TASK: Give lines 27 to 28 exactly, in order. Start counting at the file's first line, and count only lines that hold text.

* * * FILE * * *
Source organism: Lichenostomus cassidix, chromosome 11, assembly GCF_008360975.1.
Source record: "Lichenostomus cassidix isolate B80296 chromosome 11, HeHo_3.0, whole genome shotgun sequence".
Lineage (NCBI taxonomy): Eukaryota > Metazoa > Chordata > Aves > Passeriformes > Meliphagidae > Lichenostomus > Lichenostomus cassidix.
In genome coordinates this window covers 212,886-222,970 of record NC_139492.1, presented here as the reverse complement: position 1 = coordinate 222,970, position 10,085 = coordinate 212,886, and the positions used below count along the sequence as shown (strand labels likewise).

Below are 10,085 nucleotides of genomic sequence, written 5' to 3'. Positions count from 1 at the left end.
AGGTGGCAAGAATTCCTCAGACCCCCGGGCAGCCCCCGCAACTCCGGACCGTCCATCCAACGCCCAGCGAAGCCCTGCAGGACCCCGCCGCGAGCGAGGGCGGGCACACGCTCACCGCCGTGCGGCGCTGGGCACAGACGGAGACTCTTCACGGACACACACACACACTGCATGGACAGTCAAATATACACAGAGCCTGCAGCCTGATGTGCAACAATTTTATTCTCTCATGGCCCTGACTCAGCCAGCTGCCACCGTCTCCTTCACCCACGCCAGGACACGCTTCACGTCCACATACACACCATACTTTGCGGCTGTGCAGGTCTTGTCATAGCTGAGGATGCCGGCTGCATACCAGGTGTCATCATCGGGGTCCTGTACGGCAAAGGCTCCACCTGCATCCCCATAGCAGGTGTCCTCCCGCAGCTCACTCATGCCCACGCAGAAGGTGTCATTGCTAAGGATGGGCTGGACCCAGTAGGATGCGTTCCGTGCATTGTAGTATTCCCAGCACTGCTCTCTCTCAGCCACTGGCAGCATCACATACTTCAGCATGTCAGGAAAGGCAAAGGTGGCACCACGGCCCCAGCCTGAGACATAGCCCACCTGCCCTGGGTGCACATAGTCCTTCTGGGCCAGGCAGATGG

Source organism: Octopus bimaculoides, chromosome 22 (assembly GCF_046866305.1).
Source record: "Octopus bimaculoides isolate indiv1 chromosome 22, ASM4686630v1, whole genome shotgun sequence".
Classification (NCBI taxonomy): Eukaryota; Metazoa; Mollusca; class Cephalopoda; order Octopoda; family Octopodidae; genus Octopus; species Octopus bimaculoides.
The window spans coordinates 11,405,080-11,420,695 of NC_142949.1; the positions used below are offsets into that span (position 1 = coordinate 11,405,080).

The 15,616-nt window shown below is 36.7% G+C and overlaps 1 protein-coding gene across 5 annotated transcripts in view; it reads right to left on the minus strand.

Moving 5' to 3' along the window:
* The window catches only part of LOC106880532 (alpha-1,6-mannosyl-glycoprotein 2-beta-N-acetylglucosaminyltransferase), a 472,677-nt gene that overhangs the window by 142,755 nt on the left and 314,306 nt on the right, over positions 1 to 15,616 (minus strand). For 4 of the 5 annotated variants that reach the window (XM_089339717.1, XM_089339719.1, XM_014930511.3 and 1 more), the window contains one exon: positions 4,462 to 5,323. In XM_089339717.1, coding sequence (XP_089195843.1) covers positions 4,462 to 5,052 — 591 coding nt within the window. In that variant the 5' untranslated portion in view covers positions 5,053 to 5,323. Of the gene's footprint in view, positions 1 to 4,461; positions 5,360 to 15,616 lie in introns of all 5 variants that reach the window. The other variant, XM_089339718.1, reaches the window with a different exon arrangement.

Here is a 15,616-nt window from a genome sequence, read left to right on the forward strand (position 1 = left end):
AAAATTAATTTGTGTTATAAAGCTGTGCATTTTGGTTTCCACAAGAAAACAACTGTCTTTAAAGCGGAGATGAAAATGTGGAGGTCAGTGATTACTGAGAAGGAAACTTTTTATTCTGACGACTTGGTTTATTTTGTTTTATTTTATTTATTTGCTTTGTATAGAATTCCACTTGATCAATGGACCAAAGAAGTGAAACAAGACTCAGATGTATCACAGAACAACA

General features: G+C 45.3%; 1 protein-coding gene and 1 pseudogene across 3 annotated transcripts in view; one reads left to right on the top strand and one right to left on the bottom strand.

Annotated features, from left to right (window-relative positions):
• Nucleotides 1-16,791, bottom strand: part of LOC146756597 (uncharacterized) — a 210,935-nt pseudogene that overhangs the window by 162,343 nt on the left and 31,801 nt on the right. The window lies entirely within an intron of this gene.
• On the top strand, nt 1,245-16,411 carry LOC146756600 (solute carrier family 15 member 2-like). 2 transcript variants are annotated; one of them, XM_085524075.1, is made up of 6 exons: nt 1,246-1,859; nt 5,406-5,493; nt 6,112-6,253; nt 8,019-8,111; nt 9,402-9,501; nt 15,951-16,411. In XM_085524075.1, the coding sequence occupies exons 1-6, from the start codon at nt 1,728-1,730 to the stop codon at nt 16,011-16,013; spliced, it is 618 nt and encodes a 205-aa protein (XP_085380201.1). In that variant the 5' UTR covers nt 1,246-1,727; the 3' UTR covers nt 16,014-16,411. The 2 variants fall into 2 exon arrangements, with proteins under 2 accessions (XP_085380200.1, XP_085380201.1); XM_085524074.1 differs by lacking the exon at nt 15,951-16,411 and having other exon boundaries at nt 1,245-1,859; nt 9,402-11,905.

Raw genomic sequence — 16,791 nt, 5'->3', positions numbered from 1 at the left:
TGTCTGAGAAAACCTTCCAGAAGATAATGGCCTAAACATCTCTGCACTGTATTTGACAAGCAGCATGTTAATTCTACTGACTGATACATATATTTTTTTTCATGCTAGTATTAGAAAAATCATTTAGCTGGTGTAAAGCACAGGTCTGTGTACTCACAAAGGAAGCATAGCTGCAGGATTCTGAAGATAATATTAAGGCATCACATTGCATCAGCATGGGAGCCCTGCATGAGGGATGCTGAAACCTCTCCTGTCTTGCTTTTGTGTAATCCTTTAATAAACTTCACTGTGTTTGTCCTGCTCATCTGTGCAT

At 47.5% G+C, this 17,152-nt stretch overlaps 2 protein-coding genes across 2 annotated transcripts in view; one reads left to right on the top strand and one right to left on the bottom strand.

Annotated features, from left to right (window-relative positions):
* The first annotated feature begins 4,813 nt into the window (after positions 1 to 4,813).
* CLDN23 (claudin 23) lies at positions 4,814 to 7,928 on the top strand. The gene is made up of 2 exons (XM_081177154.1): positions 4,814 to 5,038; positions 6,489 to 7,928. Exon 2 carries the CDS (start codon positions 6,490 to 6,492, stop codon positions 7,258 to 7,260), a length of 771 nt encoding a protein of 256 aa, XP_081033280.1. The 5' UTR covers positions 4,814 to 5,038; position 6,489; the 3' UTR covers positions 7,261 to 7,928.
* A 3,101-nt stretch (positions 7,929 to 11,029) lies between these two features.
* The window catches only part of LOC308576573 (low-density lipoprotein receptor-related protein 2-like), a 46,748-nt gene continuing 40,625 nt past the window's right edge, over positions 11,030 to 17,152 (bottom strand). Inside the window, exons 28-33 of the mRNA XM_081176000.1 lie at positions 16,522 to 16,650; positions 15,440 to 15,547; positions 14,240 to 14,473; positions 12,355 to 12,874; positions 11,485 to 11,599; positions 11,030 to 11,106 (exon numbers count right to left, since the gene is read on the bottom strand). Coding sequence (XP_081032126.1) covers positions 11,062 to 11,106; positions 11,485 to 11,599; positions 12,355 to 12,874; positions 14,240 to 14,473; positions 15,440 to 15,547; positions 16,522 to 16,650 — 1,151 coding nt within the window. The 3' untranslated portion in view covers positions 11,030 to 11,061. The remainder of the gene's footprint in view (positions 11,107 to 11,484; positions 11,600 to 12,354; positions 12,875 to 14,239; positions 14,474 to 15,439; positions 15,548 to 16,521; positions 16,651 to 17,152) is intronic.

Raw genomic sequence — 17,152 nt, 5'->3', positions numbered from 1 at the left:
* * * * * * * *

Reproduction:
* The window catches only part of LOC308576573 (low-density lipoprotein receptor-related protein 2-like), a 46,748-nt gene continuing 40,625 nt past the window's right edge, over positions 11,030 to 17,152 (bottom strand). Inside the window, exons 28-33 of the mRNA XM_081176000.1 lie at positions 16,522 to 16,650; positions 15,440 to 15,547; positions 14,240 to 14,473; positions 12,355 to 12,874; positions 11,485 to 11,599; positions 11,030 to 11,106 (exon numbers count right to left, since the gene is read on the bottom strand). Coding sequence (XP_081032126.1) covers positions 11,062 to 11,106; positions 11,485 to 11,599; positions 12,355 to 12,874; positions 14,240 to 14,473; positions 15,440 to 15,547; positions 16,522 to 16,650 — 1,151 coding nt within the window. The 3' untranslated portion in view covers positions 11,030 to 11,061. The remainder of the gene's footprint in view (positions 11,107 to 11,484; positions 11,600 to 12,354; positions 12,875 to 14,239; positions 14,474 to 15,439; positions 15,548 to 16,521; positions 16,651 to 17,152) is intronic.

Raw genomic sequence — 17,152 nt, 5'->3', positions numbered from 1 at the left: